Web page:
The international volleyball federation (FIVB) has made no secret of its ambitious global growth plans by targeting Asia. In recent months, FIVB president Ary Graça spoke about the untapped potential for indoor volleyball and beach volleyball in China and other parts of the continent.
The FIVB’s inaugural Volleyball Nations League is billed as “a pivotal moment” for the sport by Graça. He has said it’s “the most important competition in the FIVB’s history and will revolutionise how volleyball is presented; making it more fan-centric and placing our fans, both inside and outside the stadium, at the very heart of the action”.
A joint project between the FIVB, IMG and 21 national federations – the Volleyball Nations League concluded with the men’s finals in Lille and the women’s finals in Nanjing in July.
Luis Alexandre Rodrigues is driving forward the FIVB’s Asian growth plans from a newly-opened office in Beijing. Setting out the goals, he says the federation is keen to maintain “the momentum that the sport is going in with the Chinese team and of course with the world championships in Japan in September and October and to try to attract more partners interested in working with us”.
“We believe that the future is here that’s why it’s our first office outside Switzerland,” he explains. “We are here to learn with the region and by the time we get more experience for sure we will be holding hands with the other federations we have and promoters as well to deliver what we know best… good events.”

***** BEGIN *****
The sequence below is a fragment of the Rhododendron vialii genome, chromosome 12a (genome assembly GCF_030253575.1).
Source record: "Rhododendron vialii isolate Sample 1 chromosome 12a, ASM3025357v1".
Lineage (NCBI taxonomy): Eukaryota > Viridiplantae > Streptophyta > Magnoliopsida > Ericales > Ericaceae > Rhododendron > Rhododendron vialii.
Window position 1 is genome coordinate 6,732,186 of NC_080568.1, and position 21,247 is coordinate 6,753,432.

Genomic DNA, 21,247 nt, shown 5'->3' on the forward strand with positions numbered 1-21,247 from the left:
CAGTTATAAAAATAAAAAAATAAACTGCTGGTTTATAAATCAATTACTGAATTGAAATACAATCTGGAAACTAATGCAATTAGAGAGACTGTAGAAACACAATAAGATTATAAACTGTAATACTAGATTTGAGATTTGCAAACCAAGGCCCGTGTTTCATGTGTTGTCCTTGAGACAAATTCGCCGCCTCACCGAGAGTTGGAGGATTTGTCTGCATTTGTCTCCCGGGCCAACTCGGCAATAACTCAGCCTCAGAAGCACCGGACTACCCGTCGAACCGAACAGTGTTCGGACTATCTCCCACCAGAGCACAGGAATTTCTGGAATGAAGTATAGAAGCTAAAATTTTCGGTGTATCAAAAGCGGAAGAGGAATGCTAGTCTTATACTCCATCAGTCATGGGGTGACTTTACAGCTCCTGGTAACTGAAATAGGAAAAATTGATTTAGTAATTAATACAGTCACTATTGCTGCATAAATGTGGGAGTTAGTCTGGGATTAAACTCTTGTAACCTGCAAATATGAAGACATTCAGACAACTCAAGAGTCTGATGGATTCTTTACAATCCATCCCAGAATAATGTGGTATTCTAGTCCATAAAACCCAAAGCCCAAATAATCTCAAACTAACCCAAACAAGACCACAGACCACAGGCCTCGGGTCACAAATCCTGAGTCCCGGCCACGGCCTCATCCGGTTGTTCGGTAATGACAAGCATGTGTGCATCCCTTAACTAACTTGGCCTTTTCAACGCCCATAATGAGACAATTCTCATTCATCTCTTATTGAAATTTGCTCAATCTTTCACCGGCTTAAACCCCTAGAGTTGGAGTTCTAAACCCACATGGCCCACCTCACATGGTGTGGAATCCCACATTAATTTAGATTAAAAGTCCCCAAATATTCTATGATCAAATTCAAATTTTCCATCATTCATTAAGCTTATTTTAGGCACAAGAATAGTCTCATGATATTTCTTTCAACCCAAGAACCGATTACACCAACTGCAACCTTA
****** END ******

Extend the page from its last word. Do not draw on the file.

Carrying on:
China is ranked number 1 in women's volleyball. They have won a major international volleyball title in each of the last three years – 2015 FIVB World Cup winners, 2016 Rio Olympic title and 2017 FIVB World Grand Champions Cup champions.
Along with Nanjing, Asian cities involved in hosting the competition included Hong Kong, Macau, Bangkok, Osaka and Melbourne.
“We hopefully can engage much more with the region and do what we do in terms of delivering the best events possible,” said Rodrigues.
The Chinese government is investing huge amounts in sport, football in particular, but volleyball is also benefiting from more funding.
“When you see that volleyball is today the only collective sport in which China has such big results, like being world and Olympic champion on the women’s side, it’s something that the government for sure is foreseeing… and they will push as much as they can to make it even better,” Rodrigues said.
“And I think it’s the time to focus as well on the men’s side and make the team shine. They have a very, very strong, tall and good generation, they have hired an international coach and I think they have a good project for the future.”
Rodrigues said the growing profile of the Volleyball Nations League and finals in Nanjing are giving the sport momentum before the world championships spread around six Japanese host cities in September and October: “It’s occupied our time in Asia this year and we are very, very happy to do so. We see this as a good opportunity and we will do much more.”